The problem is that mixed-threat attacks often change code, overwrite files and literally program in future damage in the time (one-half hour to two hours) that it takes for the pattern file to be developed and deployed.
Trend Micro says that in order to stop these kinds of attacks, companies also need:
● effective content security policies to prevent the virus or worm from even entering the company’s network;
● the ability to evaluate and clean systems (servers and desktops) and eliminate all of the destructive elements that mixed-threat attacks contain, hide and often re-use; and,
● central management capabilities to coordinate policy, pattern files and cleanup actions across all layers of network security and devices.
On the prevention side, Trend Micro has introduced outward protection services, or “abbreviated recipes,” that its customers can download into their anti-virus software. These alert customers to message keys, virus activactivity and virus behavior patterns that they can use to proactively shut down programs and systems before they become infected and before the pattern file is deployed to eradicate the viruses.“That allows companies to quarantine the virus.We’re trying to get more prevention in the systems, shut down the behaviors of a virus before we can actually eradicate it,”Rowe says.
On the cleanup side, Trend Micro is attacking the problem of viruses that leave behind a lot of Trojans, which are malicious code or programs that can re-attack the network. “We simulate the virus and send cleaning instructions and specific instructions to shut down effects of that virus,”Rowe says. The company is re-launching all of its products to incorporate all of these capabilities, he adds.
As hackers get increasingly sophisticated, the myriad of threats to the corporate network will likely continue multiplying. Security concerns will rise as more communication and data exchange is done through streaming media and on emerging, mobile platforms such as wireless phones, peer-to-peer networks, PDAs and automobile navigation systems, say security experts. Such inter-networked, yet dispersed, platforms are a tempting target for the world’s talented virus writers.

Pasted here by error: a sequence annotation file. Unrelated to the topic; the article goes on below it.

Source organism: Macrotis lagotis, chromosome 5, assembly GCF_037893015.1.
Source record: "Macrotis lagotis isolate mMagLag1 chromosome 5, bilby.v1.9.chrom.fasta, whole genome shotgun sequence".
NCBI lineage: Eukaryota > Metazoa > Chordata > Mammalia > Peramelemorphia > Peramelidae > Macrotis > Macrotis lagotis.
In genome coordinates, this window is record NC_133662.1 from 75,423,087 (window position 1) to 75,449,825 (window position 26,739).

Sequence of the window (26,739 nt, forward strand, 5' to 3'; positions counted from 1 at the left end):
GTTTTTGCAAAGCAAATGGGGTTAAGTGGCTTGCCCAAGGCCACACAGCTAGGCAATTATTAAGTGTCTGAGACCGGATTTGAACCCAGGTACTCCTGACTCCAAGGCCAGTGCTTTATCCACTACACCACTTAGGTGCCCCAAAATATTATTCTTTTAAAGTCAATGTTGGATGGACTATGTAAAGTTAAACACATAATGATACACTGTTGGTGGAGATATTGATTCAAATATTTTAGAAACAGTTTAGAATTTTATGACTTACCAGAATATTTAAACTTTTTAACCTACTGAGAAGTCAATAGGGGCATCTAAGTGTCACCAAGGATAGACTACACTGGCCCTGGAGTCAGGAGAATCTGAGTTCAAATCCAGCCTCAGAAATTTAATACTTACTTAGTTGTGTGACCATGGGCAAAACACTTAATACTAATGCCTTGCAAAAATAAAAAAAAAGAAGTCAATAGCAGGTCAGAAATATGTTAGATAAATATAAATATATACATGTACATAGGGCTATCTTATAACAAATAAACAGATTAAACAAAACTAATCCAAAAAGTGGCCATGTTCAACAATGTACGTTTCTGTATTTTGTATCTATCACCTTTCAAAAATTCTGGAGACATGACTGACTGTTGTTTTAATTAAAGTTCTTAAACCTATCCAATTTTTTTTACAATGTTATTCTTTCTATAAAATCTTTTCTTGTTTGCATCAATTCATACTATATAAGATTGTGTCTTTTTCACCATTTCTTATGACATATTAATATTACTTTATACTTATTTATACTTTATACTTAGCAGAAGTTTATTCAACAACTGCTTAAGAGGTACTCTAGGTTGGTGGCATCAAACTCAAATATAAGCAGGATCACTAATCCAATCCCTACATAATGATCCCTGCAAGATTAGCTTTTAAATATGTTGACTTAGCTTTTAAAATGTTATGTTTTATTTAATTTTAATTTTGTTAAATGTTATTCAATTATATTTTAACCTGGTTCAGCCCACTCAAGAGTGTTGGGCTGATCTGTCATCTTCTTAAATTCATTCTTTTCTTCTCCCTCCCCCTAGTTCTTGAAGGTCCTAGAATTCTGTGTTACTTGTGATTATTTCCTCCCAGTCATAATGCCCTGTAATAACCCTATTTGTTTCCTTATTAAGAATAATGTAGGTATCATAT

As a result, perhaps the greatest challenge for Trend Micro is to provide its business customers with a complete, integrated security solution, say analysts. “Their software is one part of security. Many customers want integrated security systems. Trend Micro will have to make some alliances with other companies,” says Deutsche Securities’ Goto.
The company’s Enterprise Protection Strategy also addresses these concerns, says Rowe. Trend Micro has partnered with Sunnyvale, California-based firewall firm NetScreen to offer automatic port blocking.“If we know an attack is coming through a certain port,we can send a message to the NetScreen firewall to block that port for the next 15 minutes.We’re also offering an increased information sharing capability,” Rowe says.
|■ FOUNDED: 1988 by Steve Chang|
|■ EMPLOYEES: 1,700 in 23 countries|
|■ HEADQUARTERS: Tokyo, Japan|
|■ WEB SITE: www.trendmicro.com|
|■ CHAIRMAN & CEO: Steve Chang|
|■ DESCRIPTION: Trend Micro develops and sells network anti-virus and Internet content security software for corporate computer networks and personal computers. Its products guard against viruses at each access point within the corporate network where data files are exchanged, including company servers, Internet gateways and email servers.|
|■ SALES: Revenue increased by an average of almost 75% a year over the past decade, hitting $241 million in 2001. Sales were expected to come in at about $355 million for 2002.|
■ CUSTOMERS: The company claims 70% of Fortune 500 companies as clients. Customers include Canon, Charles Schwab, DHL, ExxonMobil, Fidelity Investments, Hilton Hotels, NTT